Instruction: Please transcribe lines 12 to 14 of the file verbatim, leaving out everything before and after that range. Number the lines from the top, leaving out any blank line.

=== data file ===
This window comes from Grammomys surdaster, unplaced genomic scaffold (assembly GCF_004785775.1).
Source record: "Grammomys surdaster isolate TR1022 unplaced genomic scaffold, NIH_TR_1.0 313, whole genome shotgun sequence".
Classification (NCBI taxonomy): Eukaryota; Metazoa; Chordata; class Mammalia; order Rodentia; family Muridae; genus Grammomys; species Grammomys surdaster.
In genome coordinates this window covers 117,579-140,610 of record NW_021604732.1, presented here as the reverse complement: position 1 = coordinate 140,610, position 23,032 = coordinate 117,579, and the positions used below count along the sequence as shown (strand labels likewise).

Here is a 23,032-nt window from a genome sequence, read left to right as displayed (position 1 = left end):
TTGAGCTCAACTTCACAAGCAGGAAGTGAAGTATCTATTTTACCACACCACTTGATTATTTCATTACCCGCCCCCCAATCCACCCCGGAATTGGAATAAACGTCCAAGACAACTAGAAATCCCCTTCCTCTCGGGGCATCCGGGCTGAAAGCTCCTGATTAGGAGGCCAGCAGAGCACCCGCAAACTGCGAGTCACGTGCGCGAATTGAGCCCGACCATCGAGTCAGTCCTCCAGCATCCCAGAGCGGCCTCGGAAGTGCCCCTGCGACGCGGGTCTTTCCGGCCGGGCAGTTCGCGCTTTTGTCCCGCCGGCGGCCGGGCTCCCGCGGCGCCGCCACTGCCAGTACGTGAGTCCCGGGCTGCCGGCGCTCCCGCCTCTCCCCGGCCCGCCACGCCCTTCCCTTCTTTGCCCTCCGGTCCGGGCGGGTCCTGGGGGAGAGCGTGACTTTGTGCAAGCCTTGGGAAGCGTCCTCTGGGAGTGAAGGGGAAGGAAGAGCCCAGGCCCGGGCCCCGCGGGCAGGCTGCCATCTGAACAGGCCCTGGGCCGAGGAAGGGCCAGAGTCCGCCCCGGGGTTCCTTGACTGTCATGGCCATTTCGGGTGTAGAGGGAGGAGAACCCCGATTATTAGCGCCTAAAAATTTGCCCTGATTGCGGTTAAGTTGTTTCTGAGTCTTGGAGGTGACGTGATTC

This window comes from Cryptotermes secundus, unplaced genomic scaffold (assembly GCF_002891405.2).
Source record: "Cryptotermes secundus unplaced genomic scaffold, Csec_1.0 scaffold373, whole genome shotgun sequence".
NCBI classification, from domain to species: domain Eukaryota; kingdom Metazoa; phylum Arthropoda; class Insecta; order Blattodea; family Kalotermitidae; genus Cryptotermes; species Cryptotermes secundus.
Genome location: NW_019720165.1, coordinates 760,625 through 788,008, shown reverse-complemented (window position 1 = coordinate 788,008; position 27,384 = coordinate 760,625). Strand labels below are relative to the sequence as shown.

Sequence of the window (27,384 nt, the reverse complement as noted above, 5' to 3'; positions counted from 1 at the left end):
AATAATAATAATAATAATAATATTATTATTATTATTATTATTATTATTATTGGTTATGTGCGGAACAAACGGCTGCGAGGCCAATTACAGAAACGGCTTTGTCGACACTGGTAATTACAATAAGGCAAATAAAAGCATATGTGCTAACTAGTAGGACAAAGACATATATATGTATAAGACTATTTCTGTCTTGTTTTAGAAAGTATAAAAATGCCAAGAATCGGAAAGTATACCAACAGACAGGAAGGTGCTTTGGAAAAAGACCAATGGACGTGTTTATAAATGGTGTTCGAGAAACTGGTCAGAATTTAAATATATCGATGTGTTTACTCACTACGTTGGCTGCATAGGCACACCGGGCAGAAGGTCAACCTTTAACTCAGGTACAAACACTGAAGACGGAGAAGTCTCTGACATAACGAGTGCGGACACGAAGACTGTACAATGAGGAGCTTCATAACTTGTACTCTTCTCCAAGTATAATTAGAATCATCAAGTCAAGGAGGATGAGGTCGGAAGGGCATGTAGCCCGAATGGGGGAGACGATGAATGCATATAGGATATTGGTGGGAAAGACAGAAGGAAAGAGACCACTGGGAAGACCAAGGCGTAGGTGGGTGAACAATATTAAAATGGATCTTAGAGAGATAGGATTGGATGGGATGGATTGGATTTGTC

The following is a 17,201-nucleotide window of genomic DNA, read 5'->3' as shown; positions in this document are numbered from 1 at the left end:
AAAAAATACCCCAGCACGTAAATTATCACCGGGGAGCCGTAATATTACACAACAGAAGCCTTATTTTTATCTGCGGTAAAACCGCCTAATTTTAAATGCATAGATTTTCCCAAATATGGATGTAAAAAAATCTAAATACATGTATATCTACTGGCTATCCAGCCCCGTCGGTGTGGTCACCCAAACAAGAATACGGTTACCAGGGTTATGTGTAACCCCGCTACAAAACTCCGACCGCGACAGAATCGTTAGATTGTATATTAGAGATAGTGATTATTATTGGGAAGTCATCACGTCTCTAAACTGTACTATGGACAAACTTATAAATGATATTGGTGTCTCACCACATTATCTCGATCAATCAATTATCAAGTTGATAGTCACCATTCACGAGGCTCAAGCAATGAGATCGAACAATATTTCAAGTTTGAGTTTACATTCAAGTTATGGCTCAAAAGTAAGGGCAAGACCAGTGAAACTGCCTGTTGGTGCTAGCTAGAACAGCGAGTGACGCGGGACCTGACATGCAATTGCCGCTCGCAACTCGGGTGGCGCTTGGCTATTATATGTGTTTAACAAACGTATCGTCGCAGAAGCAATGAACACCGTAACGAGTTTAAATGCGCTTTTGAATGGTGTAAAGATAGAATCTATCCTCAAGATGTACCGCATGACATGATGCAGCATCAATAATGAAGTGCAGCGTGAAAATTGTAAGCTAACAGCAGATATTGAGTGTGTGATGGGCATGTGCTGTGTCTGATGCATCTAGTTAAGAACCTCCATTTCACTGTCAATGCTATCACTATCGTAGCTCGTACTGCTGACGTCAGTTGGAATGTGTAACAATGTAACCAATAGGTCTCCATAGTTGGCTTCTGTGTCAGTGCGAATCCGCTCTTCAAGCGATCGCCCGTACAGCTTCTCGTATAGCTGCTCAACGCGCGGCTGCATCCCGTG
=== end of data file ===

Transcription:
AATAATAATAATAATAATAATATTATTATTATTATTATTATTATTATTATTGGTTATGTGCGGAACAAACGGCTGCGAGGCCAATTACAGAAACGGCTTTGTCGACACTGGTAATTACAATAAGGCAAATAAAAGCATATGTGCTAACTAGTAGGACAAAGACATATATATGTATAAGACTATTTCTGTCTTGTTTTAGAAAGTATAAAAATGCCAAGAATCGGAAAGTATACCAACAGACAGGAAGGTGCTTTGGAAAAAGACCAATGGACGTGTTTATAAATGGTGTTCGAGAAACTGGTCAGAATTTAAATATATCGATGTGTTTACTCACTACGTTGGCTGCATAGGCACACCGGGCAGAAGGTCAACCTTTAACTCAGGTACAAACACTGAAGACGGAGAAGTCTCTGACATAACGAGTGCGGACACGAAGACTGTACAATGAGGAGCTTCATAACTTGTACTCTTCTCCAAGTATAATTAGAATCATCAAGTCAAGGAGGATGAGGTCGGAAGGGCATGTAGCCCGAATGGGGGAGACGATGAATGCATATAGGATATTGGTGGGAAAGACAGAAGGAAAGAGACCACTGGGAAGACCAAGGCGTAGGTGGGTGAACAATATTAAAATGGATCTTAGAGAGATAGGATTGGATGGGATGGATTGGATTTGTC

The following is a 17,201-nucleotide window of genomic DNA, read 5'->3' as shown; positions in this document are numbered from 1 at the left end:
AAAAAATACCCCAGCACGTAAATTATCACCGGGGAGCCGTAATATTACACAACAGAAGCCTTATTTTTATCTGCGGTAAAACCGCCTAATTTTAAATGCATAGATTTTCCCAAATATGGATGTAAAAAAATCTAAATACATGTATATCTACTGGCTATCCAGCCCCGTCGGTGTGGTCACCCAAACAAGAATACGGTTACCAGGGTTATGTGTAACCCCGCTACAAAACTCCGACCGCGACAGAATCGTTAGATTGTATATTAGAGATAGTGATTATTATTGGGAAGTCATCACGTCTCTAAACTGTACTATGGACAAACTTATAAATGATATTGGTGTCTCACCACATTATCTCGATCAATCAATTATCAAGTTGATAGTCACCATTCACGAGGCTCAAGCAATGAGATCGAACAATATTTCAAGTTTGAGTTTACATTCAAGTTATGGCTCAAAAGTAAGGGCAAGACCAGTGAAACTGCCTGTTGGTGCTAGCTAGAACAGCGAGTGACGCGGGACCTGACATGCAATTGCCGCTCGCAACTCGGGTGGCGCTTGGCTATTATATGTGTTTAACAAACGTATCGTCGCAGAAGCAATGAACACCGTAACGAGTTTAAATGCGCTTTTGAATGGTGTAAAGATAGAATCTATCCTCAAGATGTACCGCATGACATGATGCAGCATCAATAATGAAGTGCAGCGTGAAAATTGTAAGCTAACAGCAGATATTGAGTGTGTGATGGGCATGTGCTGTGTCTGATGCATCTAGTTAAGAACCTCCATTTCACTGTCAATGCTATCACTATCGTAGCTCGTACTGCTGACGTCAGTTGGAATGTGTAACAATGTAACCAATAGGTCTCCATAGTTGGCTTCTGTGTCAGTGCGAATCCGCTCTTCAAGCGATCGCCCGTACAGCTTCTCGTATAGCTGCTCAACGCGCGGCTGCATCCCGTG